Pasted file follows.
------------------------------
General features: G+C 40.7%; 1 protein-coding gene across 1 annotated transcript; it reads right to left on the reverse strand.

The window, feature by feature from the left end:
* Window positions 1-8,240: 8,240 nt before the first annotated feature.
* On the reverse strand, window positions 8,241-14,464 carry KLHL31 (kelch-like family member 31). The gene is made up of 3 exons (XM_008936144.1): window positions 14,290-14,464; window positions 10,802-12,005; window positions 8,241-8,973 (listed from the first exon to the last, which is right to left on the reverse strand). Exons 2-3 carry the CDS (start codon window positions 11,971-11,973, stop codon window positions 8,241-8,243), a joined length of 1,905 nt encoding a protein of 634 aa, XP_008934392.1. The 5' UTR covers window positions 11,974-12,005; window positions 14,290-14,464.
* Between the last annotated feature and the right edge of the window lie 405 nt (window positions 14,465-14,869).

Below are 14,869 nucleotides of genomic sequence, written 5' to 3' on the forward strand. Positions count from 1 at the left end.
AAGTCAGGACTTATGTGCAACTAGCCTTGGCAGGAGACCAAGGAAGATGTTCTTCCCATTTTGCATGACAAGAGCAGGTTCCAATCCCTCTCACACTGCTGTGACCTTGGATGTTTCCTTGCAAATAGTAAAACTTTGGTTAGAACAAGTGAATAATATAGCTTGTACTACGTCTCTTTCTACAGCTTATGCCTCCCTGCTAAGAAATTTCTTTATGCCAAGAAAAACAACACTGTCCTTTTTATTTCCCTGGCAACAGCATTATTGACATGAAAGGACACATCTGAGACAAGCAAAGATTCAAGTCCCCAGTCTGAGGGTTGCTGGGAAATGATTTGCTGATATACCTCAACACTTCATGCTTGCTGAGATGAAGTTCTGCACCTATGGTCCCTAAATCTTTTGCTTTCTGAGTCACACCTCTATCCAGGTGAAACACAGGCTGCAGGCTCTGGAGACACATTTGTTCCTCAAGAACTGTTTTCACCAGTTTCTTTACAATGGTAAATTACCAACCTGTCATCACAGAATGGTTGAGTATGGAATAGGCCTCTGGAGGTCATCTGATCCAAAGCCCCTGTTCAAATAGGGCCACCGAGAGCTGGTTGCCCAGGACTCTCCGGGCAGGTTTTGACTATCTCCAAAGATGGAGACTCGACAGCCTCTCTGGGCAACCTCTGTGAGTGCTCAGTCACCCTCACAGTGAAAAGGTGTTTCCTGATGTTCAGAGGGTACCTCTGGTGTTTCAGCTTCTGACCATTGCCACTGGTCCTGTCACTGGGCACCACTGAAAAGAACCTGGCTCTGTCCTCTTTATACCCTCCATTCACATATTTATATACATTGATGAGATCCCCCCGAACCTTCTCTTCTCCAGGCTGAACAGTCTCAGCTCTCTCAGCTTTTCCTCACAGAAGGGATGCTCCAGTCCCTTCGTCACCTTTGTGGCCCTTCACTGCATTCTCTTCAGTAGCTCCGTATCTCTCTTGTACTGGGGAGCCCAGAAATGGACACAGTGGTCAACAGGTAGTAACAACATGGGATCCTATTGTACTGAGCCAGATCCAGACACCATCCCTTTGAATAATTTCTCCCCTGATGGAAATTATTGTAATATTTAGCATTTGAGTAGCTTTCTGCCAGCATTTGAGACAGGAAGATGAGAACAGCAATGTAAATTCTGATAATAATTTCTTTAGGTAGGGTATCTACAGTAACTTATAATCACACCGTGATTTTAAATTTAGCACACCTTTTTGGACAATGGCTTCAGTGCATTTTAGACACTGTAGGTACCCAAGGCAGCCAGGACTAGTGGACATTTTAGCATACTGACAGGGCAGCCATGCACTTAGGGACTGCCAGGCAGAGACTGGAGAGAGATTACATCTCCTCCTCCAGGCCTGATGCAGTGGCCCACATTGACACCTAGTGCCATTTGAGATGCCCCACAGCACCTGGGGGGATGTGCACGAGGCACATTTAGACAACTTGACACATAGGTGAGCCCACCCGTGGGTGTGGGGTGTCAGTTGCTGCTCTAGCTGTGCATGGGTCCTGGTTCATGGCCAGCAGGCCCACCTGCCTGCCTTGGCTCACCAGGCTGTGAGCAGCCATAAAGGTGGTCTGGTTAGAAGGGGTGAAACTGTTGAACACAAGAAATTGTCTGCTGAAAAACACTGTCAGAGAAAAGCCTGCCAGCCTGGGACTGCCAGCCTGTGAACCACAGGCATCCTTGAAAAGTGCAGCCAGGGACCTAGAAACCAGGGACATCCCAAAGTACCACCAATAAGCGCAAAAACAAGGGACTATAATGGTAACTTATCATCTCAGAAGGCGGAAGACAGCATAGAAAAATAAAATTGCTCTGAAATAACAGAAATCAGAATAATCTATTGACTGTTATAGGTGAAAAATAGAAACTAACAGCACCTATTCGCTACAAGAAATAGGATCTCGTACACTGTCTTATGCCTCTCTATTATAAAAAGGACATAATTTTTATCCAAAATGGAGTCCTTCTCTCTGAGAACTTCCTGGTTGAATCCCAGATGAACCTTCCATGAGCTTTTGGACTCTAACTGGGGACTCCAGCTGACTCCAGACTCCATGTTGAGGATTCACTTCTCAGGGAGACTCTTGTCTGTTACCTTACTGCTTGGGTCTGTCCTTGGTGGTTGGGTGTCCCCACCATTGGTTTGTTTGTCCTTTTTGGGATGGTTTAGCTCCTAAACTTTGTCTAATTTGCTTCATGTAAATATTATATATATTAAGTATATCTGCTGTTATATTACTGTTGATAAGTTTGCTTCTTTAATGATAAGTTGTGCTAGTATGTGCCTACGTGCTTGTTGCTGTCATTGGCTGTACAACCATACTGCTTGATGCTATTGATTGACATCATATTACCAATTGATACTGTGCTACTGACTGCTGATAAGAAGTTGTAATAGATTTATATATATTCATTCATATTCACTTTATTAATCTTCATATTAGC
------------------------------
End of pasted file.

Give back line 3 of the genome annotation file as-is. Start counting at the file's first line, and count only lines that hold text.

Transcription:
* Window positions 1-8,240: 8,240 nt before the first annotated feature.